When Yahoo CEO Marissa Mayer announced plans to work through her current pregnancy—with twins, no less!—some women saw it as confirmation that non-stop “leaning in” is the only the only viable path to high-level success.
But here’s another top-performing female role model to consider: Serena Williams.
Williams has been dominating headlines during this year’s US Open and stoking excitement as she makes a run at a calendar-year Grand Slam (winning all four major tournaments in a single year)—a feat that has only been accomplished by five other singles players. Indeed, some have made the case that she is the best tennis player of all time.
Yet, while it may feel like Williams has been a consistent force in tennis, she has actually taken several breaks from the sport—most forced by an injury or illness.
One of her most dramatic absences began in July 2010, after she stepped on glass and injured a tendon in her right foot. She reinjured her foot in October of that year, requiring a second operation, and then had a life-threatening pulmonary embolism in February 2011. A few weeks later, she developed a hematoma in her stomach.
There were other less lengthy absences, include dropping out of the Brisbane National in 2012 due to an ankle injury (she was out about a month), and leaving Wimbledon in 2014 due to a viral illness.
While Williams probably would have preferred to do without such breaks, Andrew Marcus, CEO of MyTennisLessons, the world’s largest online marketplace for tennis instruction, says that having some time away from the pressures of high level competition can be helpful for athletes—particularly in a sport as mentally taxing as tennis.
“The sport at its highest level is very taxing on an athlete’s mental and emotional endurance. Not only the pressures of competing on the biggest stages, but the daily grind required to maintain yourself physically can be a serious mental and emotional strain,” he said. Stepping away from those stresses can have a revitalizing effect, says Marcus.
Professionals who take time away from the traditional work-world may also experience a boost. That’s good news for large percentage of women who are likely to step away from full-time work at some point in their career—often when they have kids. Indeed, one study found that 28% of Gen X and 44% of Baby Boomer women report having taken a career break of more than six months to care for children.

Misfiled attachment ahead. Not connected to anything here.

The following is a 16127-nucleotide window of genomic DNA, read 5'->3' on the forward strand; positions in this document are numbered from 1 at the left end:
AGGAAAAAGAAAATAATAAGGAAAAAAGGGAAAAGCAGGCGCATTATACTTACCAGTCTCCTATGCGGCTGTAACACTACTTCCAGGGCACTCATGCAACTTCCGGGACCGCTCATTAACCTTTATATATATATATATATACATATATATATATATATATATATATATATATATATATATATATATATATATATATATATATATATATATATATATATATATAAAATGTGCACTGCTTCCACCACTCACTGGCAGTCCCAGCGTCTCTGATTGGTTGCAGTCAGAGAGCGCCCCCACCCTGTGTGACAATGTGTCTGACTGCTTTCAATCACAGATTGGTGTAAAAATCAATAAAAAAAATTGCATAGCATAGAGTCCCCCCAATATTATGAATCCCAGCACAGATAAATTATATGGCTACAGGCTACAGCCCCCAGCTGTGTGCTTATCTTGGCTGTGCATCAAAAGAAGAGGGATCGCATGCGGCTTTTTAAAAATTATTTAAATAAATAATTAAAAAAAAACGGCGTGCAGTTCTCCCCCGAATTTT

Executive coach Peggy Klaus says that executives who take a break—voluntarily or not—often gain a focus and perspective on their careers that’s difficult to attain when we’re caught up in the day-to-day. “Some of those who are most successful when they reenter the workforce are those who take a month—or three months, six months—to just breathe and do the psychological and emotional work they need in order to see what type of career works best for them,” she says.
Of course, sometimes finding the perfect post-break job requires a bit of trial and error. Carol Fishman Cohen is a good example. Cohen’s career hit a bump when her employer, investment bank Drexel Burnham Lambert, collapsed while she was on maternity leave. Rather than try to hop back into another full-time job, Cohen ended up spending more than a decade out of the traditional workforce (she did take on project work for some of that period). She then accepted a job Bain Capital—only to discover that her goals and interests had changed.
Cohen ended up leaving Bain to build a new career informed by her return to the working world. She is now CEO and co-founder of iRelaunch, a career reentry resource for returning professionals. As someone who lived that experience, she is in a position to pass on what she learned.
“People returning to business roles may have some early transitional issues,” Cohen says. “But then they come back strong and everyone forgets they were ever away in the first place. A high performer is a high performer, career break or no career break.”
For those who want to take the time off—then jump right back in where they left off—some industries offer programs designed to help talented workers do just that.
Jenifer Kelley’s time out of the workforce also came on the heels of her maternity leave. Her company ended up dissolving her team while she was on leave and Kelley chose not to accept the alternate position the firm offered her. When, after taking some time off to care for her children, she decided to return to the world of finance, she turned to a work reentry program. Through Credit Suisse’s Real Returns work reentry program, Kelley says she was able to step back into the industry at a high level: a VP in private banking.
“I had achieved a lot in my career and to step off the train to care for my children was a decision that seemed easy at the time, but…I did worry it would be difficult if not impossible to get back on the same career trajectory,” she said. The Credit Suisse program “allowed me to draw upon the expertise I had developed in my career. I was able to prove that I could still add value,” she says.
Some professionals even return to their original company after a break. Take Amanda Lannert, who was president of gaming company Jellyvision Labs when the first dot-com bubble burst. By August of 2001, the company was struggling and Lannert made the decision to lay herself off. But that didn’t last long: A year later, she was offered a chance to rejoin the company—and took it. Jellyvision has since flourished and she became CEO in 2011.
Lannert sees a couple of lessons in her unexpected time off. First, she says no one should be afraid to fail—even that means putting a temporary kink in your career track: “If you never fail, you never improve,” she says.
Her second takeaway will likely ring true to many who’ve taken a break of one type or another. Resilience in the face of the unexpected is key, she says: “The path to success is never, ever linear.”
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